a slow trot

November 28, 2015

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This is a portion of a text I wrote this morning, in reply to one sent by a fellow dorm parent. The original text was a worried wondering if we had made the wrong choice about the children’s activities today:

No-they’re recovering now. We knew they would start out unhappy, or suspected at least. But either way they would have …its just us trying to make the best call we can figure out. There’s not always a clear one, & we will I think be able to share & enjoy, each other’s when back together later today :-) I’m glad we can work with you guys …& don’t forget, you [two], that we have been given a mountainous job. Hang in there-you’re doing an amazing job!

The ironic part of this text is that most days I wish someone was saying this to me. Of course that’s the way it goes with life issues, oftentimes; we do our best cheerleading for others when the situation is one in which we have been needy for the same cheering . And these days, those situations come on a daily basis. Being responsible for children means a constant barrage of decisions to be made, and of demands being made. At times it feels wearisomely hamster-wheel-ish.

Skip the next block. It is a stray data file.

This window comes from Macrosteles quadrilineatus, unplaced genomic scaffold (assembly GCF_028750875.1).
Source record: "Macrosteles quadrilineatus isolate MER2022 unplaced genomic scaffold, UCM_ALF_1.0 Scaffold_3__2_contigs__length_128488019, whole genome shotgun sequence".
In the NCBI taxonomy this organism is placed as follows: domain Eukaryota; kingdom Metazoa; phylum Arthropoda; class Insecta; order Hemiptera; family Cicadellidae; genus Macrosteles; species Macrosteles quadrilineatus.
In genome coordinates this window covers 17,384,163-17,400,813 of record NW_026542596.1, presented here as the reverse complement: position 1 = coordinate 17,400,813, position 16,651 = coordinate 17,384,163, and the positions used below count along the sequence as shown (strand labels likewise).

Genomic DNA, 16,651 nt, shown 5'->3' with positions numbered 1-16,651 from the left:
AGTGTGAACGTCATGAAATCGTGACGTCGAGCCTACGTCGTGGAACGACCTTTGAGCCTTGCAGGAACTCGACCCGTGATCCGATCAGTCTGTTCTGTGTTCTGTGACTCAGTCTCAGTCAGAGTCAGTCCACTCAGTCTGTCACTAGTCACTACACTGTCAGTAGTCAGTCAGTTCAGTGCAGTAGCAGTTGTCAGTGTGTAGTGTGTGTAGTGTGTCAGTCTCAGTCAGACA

At times it feels agonizingly personal. At times hopelessly exhausting.

But every once in a while, there are moments that are nothing short of exquisite. One of these moments came very soon after I had written that text. The call we had made that day involved the possibility of a horseback ride … Which is the sort of activity we have recognized as potentially helpful for the sort of adolescent issues we deal with in our household . But it seemed too much to hope for: with fearful personality barriers when it comes to any thing new, and with our newbie barrier so far as figuring out how to make things happen, I was pessimistic. But today I watched a couple of west African children on round 3 of their rides, at their request. They rode along the beach as the sun rose behind them. From where I stood I could not see their faces. But I am quite certain that the smile on my face mirrored that on theirs.

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